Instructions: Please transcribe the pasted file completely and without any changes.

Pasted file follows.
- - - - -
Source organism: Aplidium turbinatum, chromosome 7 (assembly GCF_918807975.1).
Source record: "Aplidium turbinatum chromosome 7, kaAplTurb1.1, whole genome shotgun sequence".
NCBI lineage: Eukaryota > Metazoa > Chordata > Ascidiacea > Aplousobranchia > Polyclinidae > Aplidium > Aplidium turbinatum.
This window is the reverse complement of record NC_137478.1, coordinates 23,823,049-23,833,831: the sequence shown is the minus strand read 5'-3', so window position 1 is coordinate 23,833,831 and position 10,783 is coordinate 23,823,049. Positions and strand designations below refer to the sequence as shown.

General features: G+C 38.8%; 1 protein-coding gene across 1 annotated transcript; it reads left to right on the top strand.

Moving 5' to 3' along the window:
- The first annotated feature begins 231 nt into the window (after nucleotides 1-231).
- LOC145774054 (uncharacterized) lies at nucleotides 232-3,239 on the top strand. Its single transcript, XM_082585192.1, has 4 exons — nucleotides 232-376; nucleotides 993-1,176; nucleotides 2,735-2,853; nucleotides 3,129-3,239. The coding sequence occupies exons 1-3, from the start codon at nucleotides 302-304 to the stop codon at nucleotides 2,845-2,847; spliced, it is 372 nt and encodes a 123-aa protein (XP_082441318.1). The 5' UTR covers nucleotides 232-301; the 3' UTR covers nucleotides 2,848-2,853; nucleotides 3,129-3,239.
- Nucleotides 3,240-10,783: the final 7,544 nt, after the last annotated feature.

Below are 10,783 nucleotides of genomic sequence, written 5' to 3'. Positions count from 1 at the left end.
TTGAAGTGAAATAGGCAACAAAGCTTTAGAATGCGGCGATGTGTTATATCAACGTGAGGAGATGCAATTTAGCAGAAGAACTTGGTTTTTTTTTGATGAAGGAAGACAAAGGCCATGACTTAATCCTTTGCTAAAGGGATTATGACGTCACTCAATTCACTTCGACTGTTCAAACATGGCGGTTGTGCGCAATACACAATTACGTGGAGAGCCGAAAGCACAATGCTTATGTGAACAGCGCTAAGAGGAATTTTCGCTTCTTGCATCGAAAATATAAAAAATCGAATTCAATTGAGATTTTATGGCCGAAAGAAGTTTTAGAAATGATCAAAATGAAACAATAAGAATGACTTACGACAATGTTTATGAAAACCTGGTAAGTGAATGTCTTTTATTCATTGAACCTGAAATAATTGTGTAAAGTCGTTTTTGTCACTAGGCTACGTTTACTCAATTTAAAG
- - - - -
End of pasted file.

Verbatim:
Source organism: Aplidium turbinatum, chromosome 7 (assembly GCF_918807975.1).
Source record: "Aplidium turbinatum chromosome 7, kaAplTurb1.1, whole genome shotgun sequence".
NCBI lineage: Eukaryota > Metazoa > Chordata > Ascidiacea > Aplousobranchia > Polyclinidae > Aplidium > Aplidium turbinatum.
This window is the reverse complement of record NC_137478.1, coordinates 23,823,049-23,833,831: the sequence shown is the minus strand read 5'-3', so window position 1 is coordinate 23,833,831 and position 10,783 is coordinate 23,823,049. Positions and strand designations below refer to the sequence as shown.

General features: G+C 38.8%; 1 protein-coding gene across 1 annotated transcript; it reads left to right on the top strand.

Moving 5' to 3' along the window:
- The first annotated feature begins 231 nt into the window (after nucleotides 1-231).
- LOC145774054 (uncharacterized) lies at nucleotides 232-3,239 on the top strand. Its single transcript, XM_082585192.1, has 4 exons — nucleotides 232-376; nucleotides 993-1,176; nucleotides 2,735-2,853; nucleotides 3,129-3,239. The coding sequence occupies exons 1-3, from the start codon at nucleotides 302-304 to the stop codon at nucleotides 2,845-2,847; spliced, it is 372 nt and encodes a 123-aa protein (XP_082441318.1). The 5' UTR covers nucleotides 232-301; the 3' UTR covers nucleotides 2,848-2,853; nucleotides 3,129-3,239.
- Nucleotides 3,240-10,783: the final 7,544 nt, after the last annotated feature.

Below are 10,783 nucleotides of genomic sequence, written 5' to 3'. Positions count from 1 at the left end.
TTGAAGTGAAATAGGCAACAAAGCTTTAGAATGCGGCGATGTGTTATATCAACGTGAGGAGATGCAATTTAGCAGAAGAACTTGGTTTTTTTTTGATGAAGGAAGACAAAGGCCATGACTTAATCCTTTGCTAAAGGGATTATGACGTCACTCAATTCACTTCGACTGTTCAAACATGGCGGTTGTGCGCAATACACAATTACGTGGAGAGCCGAAAGCACAATGCTTATGTGAACAGCGCTAAGAGGAATTTTCGCTTCTTGCATCGAAAATATAAAAAATCGAATTCAATTGAGATTTTATGGCCGAAAGAAGTTTTAGAAATGATCAAAATGAAACAATAAGAATGACTTACGACAATGTTTATGAAAACCTGGTAAGTGAATGTCTTTTATTCATTGAACCTGAAATAATTGTGTAAAGTCGTTTTTGTCACTAGGCTACGTTTACTCAATTTAAAG